The Swabian Alb has a varied history. Rocks and landscape forms are heralds from the past that tell us this story:
It all began in the Jurassic period. In the period from 200 million to about 142 million years ago, a tropical shallow sea stretched out where the Swabian Alb is today, covering a large part of Europe. The marine deposits (sediments) from this time form the rocks that build up the Alb today. Over time, the environmental and depositional conditions in this sea changed. This led to a change in the composition and colour of the sediments. The rocks from the Lower Jurassic, Middle Jurassic and Upper Jurassic can thus be divided by colour into Black, Brown and White Jurassic:
The Lower Jurassic represents the oldest rocks. It is world famous for its wonderfully preserved dark fossils from the Posidonia Shale. In the Middle Jurassic, clays and reddish brown and yellow sandstones with high iron content were deposited. Sponge reefs characterized the sea in the Upper Jurassic. Fossil reefs and lime muds, which accumulated on the seafloor at that time, provided the material for the light-coloured limestones, which form the plateau of the Alb today.
From the now following Cretaceous period (142 - 65 million years ago) no stone evidence is preserved on the Swabian Alb. Presumably, the area was mostly continental and existing rocks were eroded. Temperatures were high. As in other parts of the earth, dinosaurs probably lived here - unfortunately, nothing has survived of them.
In connection with the formation of the Alps, the area of the Swabian Alb began to uplift and tilt slightly to the southeast from the end of the Cretaceous period. These tectonic processes reached their peak in the Tertiary.
Also during the Paleogene and Neogene Period (65 - 2.6 million years ago) the Swabian Alb was mainland except for a short marine episode. Subtropical temperatures prevailed. Rocks of the Jurassic period were further eroded and pierced by volcanic vents. Especially in the area around Urach and Kirchheim one can still find stone evidence of the volcanism of this time. About 15 million years ago a meteorite hit Steinheim and left a crater that is still visible today. A second, much larger meteorite left behind the Ries crater, separating today's landscapes of the Swabian and Franconian Alb.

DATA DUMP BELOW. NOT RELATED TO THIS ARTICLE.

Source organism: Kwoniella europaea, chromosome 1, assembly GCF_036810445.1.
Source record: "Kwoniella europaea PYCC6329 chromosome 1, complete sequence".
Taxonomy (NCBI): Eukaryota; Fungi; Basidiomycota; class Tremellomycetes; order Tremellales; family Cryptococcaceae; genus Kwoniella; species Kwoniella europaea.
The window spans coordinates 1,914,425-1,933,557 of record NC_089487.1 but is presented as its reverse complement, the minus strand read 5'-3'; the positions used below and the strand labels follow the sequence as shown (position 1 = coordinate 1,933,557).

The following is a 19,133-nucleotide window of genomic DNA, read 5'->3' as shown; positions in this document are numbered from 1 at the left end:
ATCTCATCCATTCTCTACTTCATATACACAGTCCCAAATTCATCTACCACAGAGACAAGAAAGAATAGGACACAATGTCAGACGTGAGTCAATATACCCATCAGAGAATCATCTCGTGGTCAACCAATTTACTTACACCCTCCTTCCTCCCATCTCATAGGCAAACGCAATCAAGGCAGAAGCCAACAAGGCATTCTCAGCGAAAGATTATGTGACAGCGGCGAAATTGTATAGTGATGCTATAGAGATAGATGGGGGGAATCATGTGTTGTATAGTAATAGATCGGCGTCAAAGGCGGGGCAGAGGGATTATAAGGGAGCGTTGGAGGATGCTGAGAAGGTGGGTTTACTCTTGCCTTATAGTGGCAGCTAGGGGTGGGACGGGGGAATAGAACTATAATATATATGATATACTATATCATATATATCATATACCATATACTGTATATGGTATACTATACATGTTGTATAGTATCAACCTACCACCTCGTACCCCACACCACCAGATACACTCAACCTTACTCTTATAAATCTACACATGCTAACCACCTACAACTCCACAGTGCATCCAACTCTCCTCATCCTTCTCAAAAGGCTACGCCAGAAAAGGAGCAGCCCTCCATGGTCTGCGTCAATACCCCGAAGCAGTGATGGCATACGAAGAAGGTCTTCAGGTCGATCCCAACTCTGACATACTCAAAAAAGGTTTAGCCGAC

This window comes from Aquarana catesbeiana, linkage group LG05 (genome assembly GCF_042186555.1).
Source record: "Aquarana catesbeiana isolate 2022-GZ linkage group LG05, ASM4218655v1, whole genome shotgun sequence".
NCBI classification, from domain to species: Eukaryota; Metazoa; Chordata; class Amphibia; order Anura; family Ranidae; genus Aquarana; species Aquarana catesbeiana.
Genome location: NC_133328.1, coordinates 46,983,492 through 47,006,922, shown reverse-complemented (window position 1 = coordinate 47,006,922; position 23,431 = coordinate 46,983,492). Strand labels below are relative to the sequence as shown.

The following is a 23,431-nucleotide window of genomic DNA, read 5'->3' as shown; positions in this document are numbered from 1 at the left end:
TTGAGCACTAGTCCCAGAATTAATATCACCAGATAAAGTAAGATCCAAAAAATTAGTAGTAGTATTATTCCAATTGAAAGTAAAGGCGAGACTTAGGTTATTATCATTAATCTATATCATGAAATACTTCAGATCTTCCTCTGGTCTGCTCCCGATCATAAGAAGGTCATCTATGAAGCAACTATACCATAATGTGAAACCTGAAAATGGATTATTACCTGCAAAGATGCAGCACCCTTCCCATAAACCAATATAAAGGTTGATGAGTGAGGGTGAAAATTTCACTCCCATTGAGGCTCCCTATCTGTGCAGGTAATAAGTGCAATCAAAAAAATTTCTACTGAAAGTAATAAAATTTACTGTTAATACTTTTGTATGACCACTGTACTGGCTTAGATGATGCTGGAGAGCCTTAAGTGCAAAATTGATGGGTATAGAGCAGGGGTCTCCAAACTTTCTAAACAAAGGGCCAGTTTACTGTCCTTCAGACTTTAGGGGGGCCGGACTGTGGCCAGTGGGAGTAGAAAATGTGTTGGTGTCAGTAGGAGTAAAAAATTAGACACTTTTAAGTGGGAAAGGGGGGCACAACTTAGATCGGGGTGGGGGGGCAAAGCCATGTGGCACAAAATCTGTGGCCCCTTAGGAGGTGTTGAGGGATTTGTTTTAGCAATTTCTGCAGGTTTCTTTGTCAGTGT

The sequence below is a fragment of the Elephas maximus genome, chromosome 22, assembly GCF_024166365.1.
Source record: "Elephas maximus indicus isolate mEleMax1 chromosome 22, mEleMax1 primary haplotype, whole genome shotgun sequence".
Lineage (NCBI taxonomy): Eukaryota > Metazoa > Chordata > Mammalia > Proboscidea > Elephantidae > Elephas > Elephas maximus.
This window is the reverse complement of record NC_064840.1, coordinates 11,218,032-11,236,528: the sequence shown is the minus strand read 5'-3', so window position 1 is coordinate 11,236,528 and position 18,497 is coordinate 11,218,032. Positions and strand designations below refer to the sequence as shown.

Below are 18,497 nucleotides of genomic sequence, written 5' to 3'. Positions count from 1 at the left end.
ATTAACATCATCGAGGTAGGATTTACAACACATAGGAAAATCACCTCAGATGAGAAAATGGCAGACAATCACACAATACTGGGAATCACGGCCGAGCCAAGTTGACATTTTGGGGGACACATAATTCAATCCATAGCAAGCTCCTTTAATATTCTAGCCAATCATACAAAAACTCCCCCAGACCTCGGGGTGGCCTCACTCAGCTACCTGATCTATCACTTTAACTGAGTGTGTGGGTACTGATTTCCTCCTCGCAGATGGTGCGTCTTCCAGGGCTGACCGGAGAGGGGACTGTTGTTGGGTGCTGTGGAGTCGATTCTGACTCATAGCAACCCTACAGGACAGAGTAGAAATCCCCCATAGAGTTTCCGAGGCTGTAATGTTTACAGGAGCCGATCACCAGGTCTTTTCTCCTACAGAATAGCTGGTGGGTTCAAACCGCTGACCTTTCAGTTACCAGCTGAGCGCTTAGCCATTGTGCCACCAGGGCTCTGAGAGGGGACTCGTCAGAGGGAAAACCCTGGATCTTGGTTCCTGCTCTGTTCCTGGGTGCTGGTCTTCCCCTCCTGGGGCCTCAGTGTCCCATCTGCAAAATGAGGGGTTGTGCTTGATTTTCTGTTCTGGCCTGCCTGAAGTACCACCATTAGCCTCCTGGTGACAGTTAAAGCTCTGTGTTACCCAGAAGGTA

Finally, in the Quaternary, the era of the ice ages, today's landscape was born. Karst forms such as dry valleys, caves and sinkholes, karst springs, waterfalls and deeply incised valleys with rugged cliffs give the Alb its unmistakable face. According to the current state of science, the formation of most caves probably began at the transition from the Neogene to the Quaternary. Even in the most recent period of the Quaternary, the Holocene since about 12,000 years, the Alb continues to change due to the interaction of water and the soluble limestone. This process continues to this day. At some springs, we can watch the youngest rock of the Alb, lime tufa, growing. The influence of man is also becoming increasingly visible in the landscape.
Geopoints lead to specific places in the Geopark that represent sections of this history, making a visit to the Alb a “Journey into Earth’s history”.
Fine sinter encrustations on moss. They form at springs when carbonic acid escapes from the water, causing lime to precipitate. This is how lime tufa, the youngest rock of the Alb, is formed over thousands of years.